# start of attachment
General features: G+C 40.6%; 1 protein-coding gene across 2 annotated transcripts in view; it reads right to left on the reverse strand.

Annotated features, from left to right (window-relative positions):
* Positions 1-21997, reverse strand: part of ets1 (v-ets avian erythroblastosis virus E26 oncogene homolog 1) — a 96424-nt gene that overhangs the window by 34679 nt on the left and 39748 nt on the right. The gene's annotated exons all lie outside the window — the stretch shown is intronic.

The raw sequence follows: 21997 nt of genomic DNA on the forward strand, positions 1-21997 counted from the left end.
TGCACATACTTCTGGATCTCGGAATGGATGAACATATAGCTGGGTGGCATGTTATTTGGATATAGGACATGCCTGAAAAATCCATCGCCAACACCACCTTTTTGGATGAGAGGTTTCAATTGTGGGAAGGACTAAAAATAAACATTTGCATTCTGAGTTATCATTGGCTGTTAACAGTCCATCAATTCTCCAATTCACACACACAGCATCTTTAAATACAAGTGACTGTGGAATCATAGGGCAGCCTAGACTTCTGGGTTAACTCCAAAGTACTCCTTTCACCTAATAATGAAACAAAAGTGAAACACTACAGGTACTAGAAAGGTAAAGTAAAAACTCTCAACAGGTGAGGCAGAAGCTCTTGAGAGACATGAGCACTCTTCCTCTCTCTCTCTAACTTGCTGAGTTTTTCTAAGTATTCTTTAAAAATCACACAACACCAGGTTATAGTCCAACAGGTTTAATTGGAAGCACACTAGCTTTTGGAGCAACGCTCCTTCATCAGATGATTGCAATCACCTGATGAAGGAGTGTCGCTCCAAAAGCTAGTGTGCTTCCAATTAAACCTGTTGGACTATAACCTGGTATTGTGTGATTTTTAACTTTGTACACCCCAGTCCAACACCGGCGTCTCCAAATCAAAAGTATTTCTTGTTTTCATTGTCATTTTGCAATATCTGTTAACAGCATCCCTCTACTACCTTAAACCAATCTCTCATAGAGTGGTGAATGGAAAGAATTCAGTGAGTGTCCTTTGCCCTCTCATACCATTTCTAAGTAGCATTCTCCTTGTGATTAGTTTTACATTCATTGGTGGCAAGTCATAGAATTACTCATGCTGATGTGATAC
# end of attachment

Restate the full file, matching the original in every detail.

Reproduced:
General features: G+C 40.6%; 1 protein-coding gene across 2 annotated transcripts in view; it reads right to left on the reverse strand.

Annotated features, from left to right (window-relative positions):
* Positions 1-21997, reverse strand: part of ets1 (v-ets avian erythroblastosis virus E26 oncogene homolog 1) — a 96424-nt gene that overhangs the window by 34679 nt on the left and 39748 nt on the right. The gene's annotated exons all lie outside the window — the stretch shown is intronic.

The raw sequence follows: 21997 nt of genomic DNA on the forward strand, positions 1-21997 counted from the left end.
TGCACATACTTCTGGATCTCGGAATGGATGAACATATAGCTGGGTGGCATGTTATTTGGATATAGGACATGCCTGAAAAATCCATCGCCAACACCACCTTTTTGGATGAGAGGTTTCAATTGTGGGAAGGACTAAAAATAAACATTTGCATTCTGAGTTATCATTGGCTGTTAACAGTCCATCAATTCTCCAATTCACACACACAGCATCTTTAAATACAAGTGACTGTGGAATCATAGGGCAGCCTAGACTTCTGGGTTAACTCCAAAGTACTCCTTTCACCTAATAATGAAACAAAAGTGAAACACTACAGGTACTAGAAAGGTAAAGTAAAAACTCTCAACAGGTGAGGCAGAAGCTCTTGAGAGACATGAGCACTCTTCCTCTCTCTCTCTAACTTGCTGAGTTTTTCTAAGTATTCTTTAAAAATCACACAACACCAGGTTATAGTCCAACAGGTTTAATTGGAAGCACACTAGCTTTTGGAGCAACGCTCCTTCATCAGATGATTGCAATCACCTGATGAAGGAGTGTCGCTCCAAAAGCTAGTGTGCTTCCAATTAAACCTGTTGGACTATAACCTGGTATTGTGTGATTTTTAACTTTGTACACCCCAGTCCAACACCGGCGTCTCCAAATCAAAAGTATTTCTTGTTTTCATTGTCATTTTGCAATATCTGTTAACAGCATCCCTCTACTACCTTAAACCAATCTCTCATAGAGTGGTGAATGGAAAGAATTCAGTGAGTGTCCTTTGCCCTCTCATACCATTTCTAAGTAGCATTCTCCTTGTGATTAGTTTTACATTCATTGGTGGCAAGTCATAGAATTACTCATGCTGATGTGATAC